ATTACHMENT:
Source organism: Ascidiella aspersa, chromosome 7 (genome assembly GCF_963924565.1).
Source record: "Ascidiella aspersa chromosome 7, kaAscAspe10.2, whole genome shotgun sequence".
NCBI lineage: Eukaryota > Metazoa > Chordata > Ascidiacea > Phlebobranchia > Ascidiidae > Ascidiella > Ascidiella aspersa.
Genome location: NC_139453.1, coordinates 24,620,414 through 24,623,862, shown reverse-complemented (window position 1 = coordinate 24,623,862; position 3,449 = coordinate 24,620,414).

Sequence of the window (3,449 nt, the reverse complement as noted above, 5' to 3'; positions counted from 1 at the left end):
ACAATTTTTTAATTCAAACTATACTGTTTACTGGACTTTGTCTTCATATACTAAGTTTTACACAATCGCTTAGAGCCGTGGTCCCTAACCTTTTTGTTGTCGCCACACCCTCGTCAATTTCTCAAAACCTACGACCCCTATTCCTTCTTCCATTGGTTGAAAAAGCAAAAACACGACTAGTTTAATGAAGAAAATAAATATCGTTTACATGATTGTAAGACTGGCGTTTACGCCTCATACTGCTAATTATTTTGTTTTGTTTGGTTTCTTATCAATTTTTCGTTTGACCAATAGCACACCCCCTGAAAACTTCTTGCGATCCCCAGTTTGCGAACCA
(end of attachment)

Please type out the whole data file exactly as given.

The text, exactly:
Source organism: Ascidiella aspersa, chromosome 7 (genome assembly GCF_963924565.1).
Source record: "Ascidiella aspersa chromosome 7, kaAscAspe10.2, whole genome shotgun sequence".
NCBI lineage: Eukaryota > Metazoa > Chordata > Ascidiacea > Phlebobranchia > Ascidiidae > Ascidiella > Ascidiella aspersa.
Genome location: NC_139453.1, coordinates 24,620,414 through 24,623,862, shown reverse-complemented (window position 1 = coordinate 24,623,862; position 3,449 = coordinate 24,620,414).

Sequence of the window (3,449 nt, the reverse complement as noted above, 5' to 3'; positions counted from 1 at the left end):
ACAATTTTTTAATTCAAACTATACTGTTTACTGGACTTTGTCTTCATATACTAAGTTTTACACAATCGCTTAGAGCCGTGGTCCCTAACCTTTTTGTTGTCGCCACACCCTCGTCAATTTCTCAAAACCTACGACCCCTATTCCTTCTTCCATTGGTTGAAAAAGCAAAAACACGACTAGTTTAATGAAGAAAATAAATATCGTTTACATGATTGTAAGACTGGCGTTTACGCCTCATACTGCTAATTATTTTGTTTTGTTTGGTTTCTTATCAATTTTTCGTTTGACCAATAGCACACCCCCTGAAAACTTCTTGCGATCCCCAGTTTGCGAACCA